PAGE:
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It appears that window.undefined is writable, i.e. it can be set to something else than its default value (which is, unsurprisingly, undefined).

The point is however that whenever I refer to undefined, it refers to window.undefined (as window can be removed in cases like this).

So how do I actually get access to an undefined 'instance', so to say? How would I be able to set another variable to undefined, if window.undefined has been changed?

If I code:

window.undefined = 'foo'; // This code might have been executed by someone/something
var blah = undefined; // blah is not undefined, but equals to 'foo' instead...

How could I possibly solve this?

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1  
Fix the code that's overwriting undefined? –  John Kugelman Feb 16 '11 at 19:29
    
My guess would be store it before you change it. var undef = window.undefined; window.undefined='foo'; car myvar = undef; –  Brad Christie Feb 16 '11 at 19:29
    
His point is This code might have been executed by someone/something. Where to take the value undefined from then? –  Martin Feb 16 '11 at 19:31
    
@John: No I don't really mean that - I'd like to make my code safe and stable and not reliable on window.undefined. E.g., someone else could set window.undefined and then my code gets executed. Then is there any way to still get undefined? –  pimvdb Feb 16 '11 at 19:31
    
Are you actually running into this problem in the field or just in theory/testing? While window.undefined is writable, obviously writing to it is a really bad idea. Are there libraries out there that do write to it? –  Samuel Neff Feb 16 '11 at 19:41
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4 Answers

up vote 14 down vote accepted

The "standard" solution to this problem is to use the built in void operator. Its only purpose is to return undefined:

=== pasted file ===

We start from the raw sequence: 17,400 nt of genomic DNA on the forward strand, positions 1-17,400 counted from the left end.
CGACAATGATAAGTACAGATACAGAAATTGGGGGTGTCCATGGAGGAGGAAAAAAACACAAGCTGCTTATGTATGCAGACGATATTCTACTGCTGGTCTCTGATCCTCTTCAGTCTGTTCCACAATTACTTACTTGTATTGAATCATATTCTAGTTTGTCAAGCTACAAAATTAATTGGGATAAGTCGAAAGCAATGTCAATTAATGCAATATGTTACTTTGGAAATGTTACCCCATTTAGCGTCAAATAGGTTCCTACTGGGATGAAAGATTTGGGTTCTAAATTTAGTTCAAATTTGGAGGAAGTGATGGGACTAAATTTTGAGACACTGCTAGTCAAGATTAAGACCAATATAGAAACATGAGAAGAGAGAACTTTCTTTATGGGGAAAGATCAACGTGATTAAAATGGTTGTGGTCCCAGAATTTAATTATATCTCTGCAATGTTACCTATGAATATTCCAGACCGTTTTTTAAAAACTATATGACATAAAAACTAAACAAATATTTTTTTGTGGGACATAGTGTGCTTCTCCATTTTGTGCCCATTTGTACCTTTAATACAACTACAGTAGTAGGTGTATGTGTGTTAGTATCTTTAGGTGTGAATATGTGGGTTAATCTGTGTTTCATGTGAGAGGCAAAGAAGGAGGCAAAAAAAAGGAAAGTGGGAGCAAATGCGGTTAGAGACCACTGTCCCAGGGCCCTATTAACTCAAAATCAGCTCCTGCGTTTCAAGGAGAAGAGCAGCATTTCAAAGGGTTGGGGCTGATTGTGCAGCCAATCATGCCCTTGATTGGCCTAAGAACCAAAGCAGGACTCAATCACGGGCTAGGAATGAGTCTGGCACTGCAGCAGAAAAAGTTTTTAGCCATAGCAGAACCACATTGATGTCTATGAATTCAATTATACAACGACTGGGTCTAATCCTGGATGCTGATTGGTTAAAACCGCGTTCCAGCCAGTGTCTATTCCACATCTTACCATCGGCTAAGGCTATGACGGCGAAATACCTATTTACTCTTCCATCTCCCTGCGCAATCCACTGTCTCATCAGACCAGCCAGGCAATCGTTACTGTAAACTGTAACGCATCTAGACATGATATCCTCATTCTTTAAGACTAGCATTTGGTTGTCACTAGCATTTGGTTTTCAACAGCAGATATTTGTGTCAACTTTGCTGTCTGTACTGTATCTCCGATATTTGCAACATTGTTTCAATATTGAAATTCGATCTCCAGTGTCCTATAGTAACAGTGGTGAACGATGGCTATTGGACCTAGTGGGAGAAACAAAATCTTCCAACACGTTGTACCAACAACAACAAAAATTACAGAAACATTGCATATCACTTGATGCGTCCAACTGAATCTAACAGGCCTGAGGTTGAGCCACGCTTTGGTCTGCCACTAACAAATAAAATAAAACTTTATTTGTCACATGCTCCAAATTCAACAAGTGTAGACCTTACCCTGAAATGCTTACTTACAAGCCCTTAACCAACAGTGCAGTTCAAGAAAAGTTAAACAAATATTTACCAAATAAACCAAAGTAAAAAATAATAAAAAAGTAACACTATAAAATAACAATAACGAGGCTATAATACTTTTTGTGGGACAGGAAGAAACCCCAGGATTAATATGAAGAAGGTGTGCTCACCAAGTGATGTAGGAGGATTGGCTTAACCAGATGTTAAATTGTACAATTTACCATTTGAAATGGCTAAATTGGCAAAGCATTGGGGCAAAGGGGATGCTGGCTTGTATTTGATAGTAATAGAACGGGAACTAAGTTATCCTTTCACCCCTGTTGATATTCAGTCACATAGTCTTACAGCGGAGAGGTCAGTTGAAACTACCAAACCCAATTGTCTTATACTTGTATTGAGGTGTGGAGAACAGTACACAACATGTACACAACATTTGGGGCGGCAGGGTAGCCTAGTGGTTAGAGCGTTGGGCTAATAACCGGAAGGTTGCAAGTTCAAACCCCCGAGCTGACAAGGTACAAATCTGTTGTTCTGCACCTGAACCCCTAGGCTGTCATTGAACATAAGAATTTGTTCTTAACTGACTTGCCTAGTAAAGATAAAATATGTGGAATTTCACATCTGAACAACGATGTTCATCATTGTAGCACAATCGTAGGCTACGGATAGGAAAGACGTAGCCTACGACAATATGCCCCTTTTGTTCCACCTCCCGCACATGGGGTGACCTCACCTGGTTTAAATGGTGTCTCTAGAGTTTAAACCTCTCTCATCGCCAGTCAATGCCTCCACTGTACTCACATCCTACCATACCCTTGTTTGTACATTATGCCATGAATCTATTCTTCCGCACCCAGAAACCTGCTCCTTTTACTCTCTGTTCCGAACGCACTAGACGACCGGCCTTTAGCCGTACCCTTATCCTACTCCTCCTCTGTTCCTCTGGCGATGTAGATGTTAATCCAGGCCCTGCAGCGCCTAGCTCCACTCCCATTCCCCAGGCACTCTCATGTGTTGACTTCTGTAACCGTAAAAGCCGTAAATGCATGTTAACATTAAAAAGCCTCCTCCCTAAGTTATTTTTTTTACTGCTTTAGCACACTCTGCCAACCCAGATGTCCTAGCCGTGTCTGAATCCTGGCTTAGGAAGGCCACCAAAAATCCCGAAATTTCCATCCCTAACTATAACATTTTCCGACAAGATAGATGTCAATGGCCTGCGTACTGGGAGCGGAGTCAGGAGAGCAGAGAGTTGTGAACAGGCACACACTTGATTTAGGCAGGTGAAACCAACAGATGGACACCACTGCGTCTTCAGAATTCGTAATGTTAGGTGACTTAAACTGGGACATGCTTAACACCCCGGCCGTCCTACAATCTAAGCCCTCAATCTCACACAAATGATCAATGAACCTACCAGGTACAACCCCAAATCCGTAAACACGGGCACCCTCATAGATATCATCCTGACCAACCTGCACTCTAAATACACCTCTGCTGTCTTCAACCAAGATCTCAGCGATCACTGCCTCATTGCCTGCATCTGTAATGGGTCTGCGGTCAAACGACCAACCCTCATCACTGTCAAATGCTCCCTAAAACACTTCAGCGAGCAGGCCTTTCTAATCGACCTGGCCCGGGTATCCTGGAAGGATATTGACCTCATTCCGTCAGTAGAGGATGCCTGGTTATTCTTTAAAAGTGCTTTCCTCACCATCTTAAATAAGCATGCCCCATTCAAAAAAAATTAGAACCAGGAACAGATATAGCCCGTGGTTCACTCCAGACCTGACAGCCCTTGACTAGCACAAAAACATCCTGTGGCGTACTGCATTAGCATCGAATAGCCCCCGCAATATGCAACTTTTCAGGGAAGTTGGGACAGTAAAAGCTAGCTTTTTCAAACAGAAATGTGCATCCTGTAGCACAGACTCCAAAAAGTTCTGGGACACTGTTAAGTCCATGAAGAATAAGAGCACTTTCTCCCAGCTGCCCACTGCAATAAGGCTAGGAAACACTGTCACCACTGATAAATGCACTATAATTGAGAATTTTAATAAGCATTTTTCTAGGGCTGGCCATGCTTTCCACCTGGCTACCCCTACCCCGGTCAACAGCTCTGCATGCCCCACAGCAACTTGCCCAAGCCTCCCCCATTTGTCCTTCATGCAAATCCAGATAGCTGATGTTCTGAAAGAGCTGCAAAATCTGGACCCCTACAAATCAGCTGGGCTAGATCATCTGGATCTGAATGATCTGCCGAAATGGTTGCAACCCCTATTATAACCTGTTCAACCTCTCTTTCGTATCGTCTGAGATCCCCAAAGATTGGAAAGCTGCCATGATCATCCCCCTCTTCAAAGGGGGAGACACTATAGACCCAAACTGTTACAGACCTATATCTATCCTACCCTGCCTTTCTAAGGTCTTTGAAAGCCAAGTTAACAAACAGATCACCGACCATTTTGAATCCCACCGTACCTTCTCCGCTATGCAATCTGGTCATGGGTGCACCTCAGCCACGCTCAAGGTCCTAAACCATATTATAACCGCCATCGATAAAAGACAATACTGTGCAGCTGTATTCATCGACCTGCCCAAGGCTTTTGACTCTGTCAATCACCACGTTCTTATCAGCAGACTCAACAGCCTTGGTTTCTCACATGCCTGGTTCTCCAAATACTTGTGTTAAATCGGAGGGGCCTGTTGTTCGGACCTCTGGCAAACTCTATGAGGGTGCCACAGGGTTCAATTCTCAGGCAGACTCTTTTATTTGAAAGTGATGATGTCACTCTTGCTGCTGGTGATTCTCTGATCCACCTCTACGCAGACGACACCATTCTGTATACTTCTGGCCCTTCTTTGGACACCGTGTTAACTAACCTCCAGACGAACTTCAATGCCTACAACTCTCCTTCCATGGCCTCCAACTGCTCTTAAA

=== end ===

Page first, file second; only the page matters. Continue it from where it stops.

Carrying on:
var my_undefined = void 0;

In addition to this, yhere are other ways to get undefined:

Functions return undefined if you don't return anything so you could do something like

this_is_undefined = (function(){}());

You also get undefined if you don't pass enough arguments to a function. So a common idiom is

function foo(arg1, arg2, undefined){ //undefined is the last argument
    //Use `undefined` here without worrying.
    //It is a local variable so no one else can overwrite it
}
foo(arg1, arg2);
//since you didn't pass the 3rd argument,
//the local variable `undefined` in foo is set to the real `undefined`.

This kind is particularly good for cases when you define and call the function at the same time so you don't have any risk of forgetting and passing the wrong number of arguments latter.

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In addition to the other solutions, you can do the void 0 trick, which always returns undefined irrespective of the window property.

window.undefined = 'foo';
var blah = void 0;

alert( blah );  // undefined
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2  
This seems the simplest and most efficient to me. –  Tim Down Feb 17 '11 at 0:07
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Actually, comparing anything with undefined is not good idea at all. Should use typeof operator instead:

function isUndefined ( variant ) { return typeof variant === 'undefined' }
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It's should be enough to just declare a variable without assigning it to anything:

var local_undefined;
alert(typeof local_undefined);

But why on Earth is it possible to change undefined value? Does anyone know history behind this?

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It does work this way, but it is necessary to use local_undefined instead (jsfiddle.net/vMJYd). And this issue seems to be fixed in JavaScript 1.8.5 (developer.mozilla.org/en/JavaScript/Reference/Global_Objects/…;. –  pimvdb Jul 8 '11 at 11:19
1  
Correct link here: developer.mozilla.org/en-US/docs/JavaScript/Reference/… –  jontro Sep 26 '12 at 8:41
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